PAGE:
Bariatric Surgery and the Mind

The American Academy of Pediatrics says that a reason to avoid metabolic and bariatric surgery (MBS) is “a medical, psychiatric, psychosocial, or cognitive condition that prevents adherence to postoperative dietary and medication regimens.” Let’s see what thoughts have been expressed about this recently.

Children’s National Health System reported on a study showing that bariatric surgery affects kids with developmental disabilities and cognitive impairments pretty much like it affects any others. They may be in a position to do even better than other children, because they tend to already have strong support systems in place. The study subjects are 63 individuals, age 13 through 24, whose outcomes were closely studied. Also,

The study is the first to look at post-surgical outcomes for this subgroup of adolescent bariatric surgery patients.

The sense of good news is enforced by the reality that children with these problems are at greater risk of obesity to begin with. Children’s National is one of the very few hospitals with accreditation from the American Society for Metabolic and Bariatric Surgery, and other impressive credentials, making it uniquely qualified.

Researchers from three different Colorado institutions wrote about a small number of young women ages 13-22 who are diagnosed as ID (intellectually disabled). Among their problems are autism, non-accidental trauma, and craniopharyngioma (a rare type of non-cancerous tumor). Their parents rated their quality of life as between 28 on the low end, and 98 (with 100 being the highest possible rating). They had MBS, and this is the Conclusions paragraph:

Adolescents/young adults with ID presenting for MBS show significant variability in etiology and severity of ID and in personal and family functioning domains. Such variability presents opportunities to tailor pre and post-operative care to optimize the safety and efficacy of MBS.

Intellectual disability is not the same as psychiatric instability, but the questions and issues are quite similar. Earlier this month, staff writer Elizabeth Hlavinka addressed this for MedPageToday.com, and the answers don’t seem very reassuring. In a Swedish study that included both surgical and nonsurgical cohorts the proportion of subjects who discontinued psychiatric treatment afterwards was only 7% and 10% respectively.

Kajsa Järvholm, Ph.D., told the journalist that many obese adolescents have lived through a great deal of bullying and stigmatization, and “the consequences of that do not go away just because the weight is lost.” It should be noted that from both the surgical and non-surgical groups, certain patients had been excluded from the start — those with “psychosis, severe depression, substance misuse, or self-induced vomiting.” Still,

Five years after starting weight loss interventions, a significantly higher proportion of teens in the surgical cohort sought psychiatric care compared to teens receiving non-surgical treatment for obesity (36% vs 21%, respectively)… In fact, 27% of patients in the surgical group initiated psychiatric medication and 24% initiated inpatient or outpatient psychiatric care during the study period…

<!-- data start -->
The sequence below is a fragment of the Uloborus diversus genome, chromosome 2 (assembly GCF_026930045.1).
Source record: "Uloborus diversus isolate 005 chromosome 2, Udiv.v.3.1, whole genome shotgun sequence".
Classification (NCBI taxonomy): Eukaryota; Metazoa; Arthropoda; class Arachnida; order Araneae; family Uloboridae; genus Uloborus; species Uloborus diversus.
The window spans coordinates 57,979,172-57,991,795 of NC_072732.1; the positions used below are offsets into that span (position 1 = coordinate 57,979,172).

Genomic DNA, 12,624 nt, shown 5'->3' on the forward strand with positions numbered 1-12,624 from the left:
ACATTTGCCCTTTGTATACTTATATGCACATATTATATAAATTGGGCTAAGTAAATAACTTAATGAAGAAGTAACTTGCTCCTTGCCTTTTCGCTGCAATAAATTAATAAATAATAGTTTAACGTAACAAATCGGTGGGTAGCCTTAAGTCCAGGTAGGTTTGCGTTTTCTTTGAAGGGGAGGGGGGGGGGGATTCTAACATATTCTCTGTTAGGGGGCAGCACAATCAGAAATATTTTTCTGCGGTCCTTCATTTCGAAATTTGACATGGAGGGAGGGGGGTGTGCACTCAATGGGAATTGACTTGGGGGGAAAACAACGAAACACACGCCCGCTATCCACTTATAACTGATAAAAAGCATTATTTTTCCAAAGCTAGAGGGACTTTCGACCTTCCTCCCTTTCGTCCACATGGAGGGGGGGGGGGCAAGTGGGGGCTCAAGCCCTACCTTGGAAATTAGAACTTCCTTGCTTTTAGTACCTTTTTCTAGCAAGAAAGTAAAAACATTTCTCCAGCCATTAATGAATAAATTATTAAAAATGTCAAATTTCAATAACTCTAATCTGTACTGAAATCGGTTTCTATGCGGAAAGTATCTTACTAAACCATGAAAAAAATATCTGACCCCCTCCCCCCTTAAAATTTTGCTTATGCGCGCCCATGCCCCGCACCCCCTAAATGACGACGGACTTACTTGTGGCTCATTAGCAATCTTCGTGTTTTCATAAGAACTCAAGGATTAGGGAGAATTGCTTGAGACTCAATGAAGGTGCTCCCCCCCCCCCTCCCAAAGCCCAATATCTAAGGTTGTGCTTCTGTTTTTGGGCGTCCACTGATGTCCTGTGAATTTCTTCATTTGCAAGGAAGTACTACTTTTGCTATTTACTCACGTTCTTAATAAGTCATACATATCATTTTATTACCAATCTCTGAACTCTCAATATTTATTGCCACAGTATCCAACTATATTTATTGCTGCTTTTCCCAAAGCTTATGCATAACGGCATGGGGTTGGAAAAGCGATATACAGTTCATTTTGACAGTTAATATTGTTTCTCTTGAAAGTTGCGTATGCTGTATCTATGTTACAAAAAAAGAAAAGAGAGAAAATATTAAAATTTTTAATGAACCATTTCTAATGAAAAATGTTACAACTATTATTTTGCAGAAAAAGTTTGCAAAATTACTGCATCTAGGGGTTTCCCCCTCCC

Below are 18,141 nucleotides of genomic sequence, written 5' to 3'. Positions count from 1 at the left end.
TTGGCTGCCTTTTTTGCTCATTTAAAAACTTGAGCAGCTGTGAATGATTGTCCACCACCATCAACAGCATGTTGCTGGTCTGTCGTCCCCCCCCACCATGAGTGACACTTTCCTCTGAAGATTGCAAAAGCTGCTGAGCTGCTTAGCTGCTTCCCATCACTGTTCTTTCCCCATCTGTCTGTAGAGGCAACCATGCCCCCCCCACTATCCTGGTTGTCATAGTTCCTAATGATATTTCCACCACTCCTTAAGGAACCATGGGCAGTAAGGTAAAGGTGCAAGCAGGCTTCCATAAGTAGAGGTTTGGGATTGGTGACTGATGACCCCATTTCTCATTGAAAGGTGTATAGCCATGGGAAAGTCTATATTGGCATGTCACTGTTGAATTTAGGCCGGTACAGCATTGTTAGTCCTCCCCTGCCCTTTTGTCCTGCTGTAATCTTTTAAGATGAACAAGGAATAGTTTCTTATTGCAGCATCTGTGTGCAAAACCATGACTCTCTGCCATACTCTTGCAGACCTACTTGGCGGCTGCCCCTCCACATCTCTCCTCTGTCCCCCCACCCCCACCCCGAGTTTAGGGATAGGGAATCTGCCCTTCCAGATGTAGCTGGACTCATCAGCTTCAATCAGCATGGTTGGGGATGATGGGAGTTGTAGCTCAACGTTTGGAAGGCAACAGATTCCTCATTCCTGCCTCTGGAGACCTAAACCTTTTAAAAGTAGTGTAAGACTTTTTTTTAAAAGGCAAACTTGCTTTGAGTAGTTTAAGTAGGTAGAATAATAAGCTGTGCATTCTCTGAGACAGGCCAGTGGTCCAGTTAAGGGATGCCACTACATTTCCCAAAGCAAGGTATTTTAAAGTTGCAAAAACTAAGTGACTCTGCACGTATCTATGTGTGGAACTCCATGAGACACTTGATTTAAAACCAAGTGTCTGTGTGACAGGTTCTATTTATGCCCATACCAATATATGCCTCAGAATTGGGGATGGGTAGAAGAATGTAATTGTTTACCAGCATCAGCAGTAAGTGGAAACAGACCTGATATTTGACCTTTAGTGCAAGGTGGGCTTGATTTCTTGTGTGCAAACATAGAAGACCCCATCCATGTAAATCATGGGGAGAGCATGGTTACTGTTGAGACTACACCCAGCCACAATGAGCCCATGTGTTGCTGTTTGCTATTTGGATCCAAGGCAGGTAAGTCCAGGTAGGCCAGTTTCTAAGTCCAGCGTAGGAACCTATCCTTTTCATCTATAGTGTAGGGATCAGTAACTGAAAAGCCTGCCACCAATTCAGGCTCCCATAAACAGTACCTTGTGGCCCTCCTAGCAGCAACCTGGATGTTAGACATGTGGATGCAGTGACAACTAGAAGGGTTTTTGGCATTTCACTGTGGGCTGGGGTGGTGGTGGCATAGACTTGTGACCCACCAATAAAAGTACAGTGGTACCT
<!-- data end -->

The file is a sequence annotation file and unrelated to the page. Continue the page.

A previous study, at two years post-op, had found improvement in the patients’ experiences of anxiety, depression, and disruptive behavior, while another study found that “improvements started to decline at 2 years.” The five-year study was able to give a clearer picture, and contains many details that should be of great interest to other researchers and, of course, to clinicians.

Your responses and feedback are welcome!

Source: “Pediatric Metabolic and Bariatric Surgery: Evidence, Barriers, and Best Practices,” AAPPublications.org, October 2019
Source: “Cognitive functioning does not predict weight-loss outcome for adolescents,” ScienceDaily.com, 04/15/19
Source: “Prospective Characterization of Adolescents and Young Adults with Intellectual Disability Presenting for Bariatric Surgery,” ObesityWeek.com, 11/05/19
Source: “Mental Health Issues Persist for Teens Years After Gastric Bypass,” MedPageToday.com, 01/22/20
Image by RhPAP/Flickr

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About Dr. Robert A. Pretlow

Dr. Robert A. Pretlow is a pediatrician and childhood obesity specialist. He has been researching and spreading awareness on the childhood obesity epidemic in the US for more than a decade.
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Presentations

Dr. Pretlow’s invited presentation at the American Society of Animal Science 2020 Conference
What’s Causing Obesity in Companion Animals and What Can We Do About It

Dr. Pretlow’s invited presentation at the World Obesity Federation 2019 Conference:
Food/Eating Addiction and the Displacement Mechanism

Dr. Pretlow’s Multi-Center Clinical Trial Kick-off Speech 2018:
Obesity: Tackling the Root Cause

Dr. Pretlow’s 2017 Workshop on
Treatment of Obesity Using the Addiction Model

Dr. Pretlow’s invited presentation for
TEC and UNC 2016

Dr. Pretlow’s invited presentation at the 2015 Obesity Summit in London, UK.

Dr. Pretlow’s invited keynote at the 2014 European Childhood Obesity Group Congress in Salzburg, Austria.

Dr. Pretlow’s presentation at the 2013 European Congress on Obesity in Liverpool, UK.

Dr. Pretlow’s presentation at the 2011 International Conference on Childhood Obesity in Lisbon, Portugal.

Dr. Pretlow’s presentation at the 2010 Uniting Against Childhood Obesity Conference in Houston, TX.

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